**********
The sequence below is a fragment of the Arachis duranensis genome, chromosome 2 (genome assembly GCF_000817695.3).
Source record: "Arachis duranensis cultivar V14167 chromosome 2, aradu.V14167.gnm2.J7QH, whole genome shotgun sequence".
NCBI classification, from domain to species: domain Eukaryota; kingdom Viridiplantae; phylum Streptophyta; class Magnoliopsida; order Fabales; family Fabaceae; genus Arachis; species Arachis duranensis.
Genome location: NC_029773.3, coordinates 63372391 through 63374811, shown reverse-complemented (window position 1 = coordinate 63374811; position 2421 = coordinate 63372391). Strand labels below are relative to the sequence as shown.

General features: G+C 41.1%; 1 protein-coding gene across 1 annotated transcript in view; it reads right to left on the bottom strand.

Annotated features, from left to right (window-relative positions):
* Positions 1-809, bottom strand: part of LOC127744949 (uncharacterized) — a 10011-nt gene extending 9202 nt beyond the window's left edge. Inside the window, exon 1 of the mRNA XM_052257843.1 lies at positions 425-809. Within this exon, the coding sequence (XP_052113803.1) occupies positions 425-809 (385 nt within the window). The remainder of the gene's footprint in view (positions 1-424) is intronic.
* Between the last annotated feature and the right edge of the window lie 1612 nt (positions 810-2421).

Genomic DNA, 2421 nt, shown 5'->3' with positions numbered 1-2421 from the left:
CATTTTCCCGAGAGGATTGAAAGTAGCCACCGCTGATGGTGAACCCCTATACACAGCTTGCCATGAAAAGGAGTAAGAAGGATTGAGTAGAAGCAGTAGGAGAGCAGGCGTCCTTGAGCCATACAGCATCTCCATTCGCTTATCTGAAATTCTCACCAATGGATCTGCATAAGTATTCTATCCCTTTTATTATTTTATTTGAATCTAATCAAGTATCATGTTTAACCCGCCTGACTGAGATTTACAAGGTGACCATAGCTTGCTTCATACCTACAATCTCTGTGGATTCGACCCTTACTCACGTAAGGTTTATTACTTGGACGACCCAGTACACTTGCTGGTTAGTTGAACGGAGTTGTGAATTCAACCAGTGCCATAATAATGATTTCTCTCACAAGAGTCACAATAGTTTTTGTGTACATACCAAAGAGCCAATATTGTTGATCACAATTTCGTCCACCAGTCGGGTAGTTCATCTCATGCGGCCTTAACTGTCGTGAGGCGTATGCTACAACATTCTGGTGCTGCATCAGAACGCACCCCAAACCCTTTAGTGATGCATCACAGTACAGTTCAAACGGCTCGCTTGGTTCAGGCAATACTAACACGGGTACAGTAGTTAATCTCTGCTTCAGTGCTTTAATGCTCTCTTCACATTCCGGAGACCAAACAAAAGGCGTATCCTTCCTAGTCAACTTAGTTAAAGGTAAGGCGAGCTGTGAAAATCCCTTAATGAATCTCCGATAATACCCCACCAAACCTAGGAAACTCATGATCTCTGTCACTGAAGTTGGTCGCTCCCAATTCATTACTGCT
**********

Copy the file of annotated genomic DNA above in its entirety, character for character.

The sequence below is a fragment of the Arachis duranensis genome, chromosome 2 (genome assembly GCF_000817695.3).
Source record: "Arachis duranensis cultivar V14167 chromosome 2, aradu.V14167.gnm2.J7QH, whole genome shotgun sequence".
NCBI classification, from domain to species: domain Eukaryota; kingdom Viridiplantae; phylum Streptophyta; class Magnoliopsida; order Fabales; family Fabaceae; genus Arachis; species Arachis duranensis.
Genome location: NC_029773.3, coordinates 63372391 through 63374811, shown reverse-complemented (window position 1 = coordinate 63374811; position 2421 = coordinate 63372391). Strand labels below are relative to the sequence as shown.

General features: G+C 41.1%; 1 protein-coding gene across 1 annotated transcript in view; it reads right to left on the bottom strand.

Annotated features, from left to right (window-relative positions):
* Positions 1-809, bottom strand: part of LOC127744949 (uncharacterized) — a 10011-nt gene extending 9202 nt beyond the window's left edge. Inside the window, exon 1 of the mRNA XM_052257843.1 lies at positions 425-809. Within this exon, the coding sequence (XP_052113803.1) occupies positions 425-809 (385 nt within the window). The remainder of the gene's footprint in view (positions 1-424) is intronic.
* Between the last annotated feature and the right edge of the window lie 1612 nt (positions 810-2421).

Genomic DNA, 2421 nt, shown 5'->3' with positions numbered 1-2421 from the left:
CATTTTCCCGAGAGGATTGAAAGTAGCCACCGCTGATGGTGAACCCCTATACACAGCTTGCCATGAAAAGGAGTAAGAAGGATTGAGTAGAAGCAGTAGGAGAGCAGGCGTCCTTGAGCCATACAGCATCTCCATTCGCTTATCTGAAATTCTCACCAATGGATCTGCATAAGTATTCTATCCCTTTTATTATTTTATTTGAATCTAATCAAGTATCATGTTTAACCCGCCTGACTGAGATTTACAAGGTGACCATAGCTTGCTTCATACCTACAATCTCTGTGGATTCGACCCTTACTCACGTAAGGTTTATTACTTGGACGACCCAGTACACTTGCTGGTTAGTTGAACGGAGTTGTGAATTCAACCAGTGCCATAATAATGATTTCTCTCACAAGAGTCACAATAGTTTTTGTGTACATACCAAAGAGCCAATATTGTTGATCACAATTTCGTCCACCAGTCGGGTAGTTCATCTCATGCGGCCTTAACTGTCGTGAGGCGTATGCTACAACATTCTGGTGCTGCATCAGAACGCACCCCAAACCCTTTAGTGATGCATCACAGTACAGTTCAAACGGCTCGCTTGGTTCAGGCAATACTAACACGGGTACAGTAGTTAATCTCTGCTTCAGTGCTTTAATGCTCTCTTCACATTCCGGAGACCAAACAAAAGGCGTATCCTTCCTAGTCAACTTAGTTAAAGGTAAGGCGAGCTGTGAAAATCCCTTAATGAATCTCCGATAATACCCCACCAAACCTAGGAAACTCATGATCTCTGTCACTGAAGTTGGTCGCTCCCAATTCATTACTGCT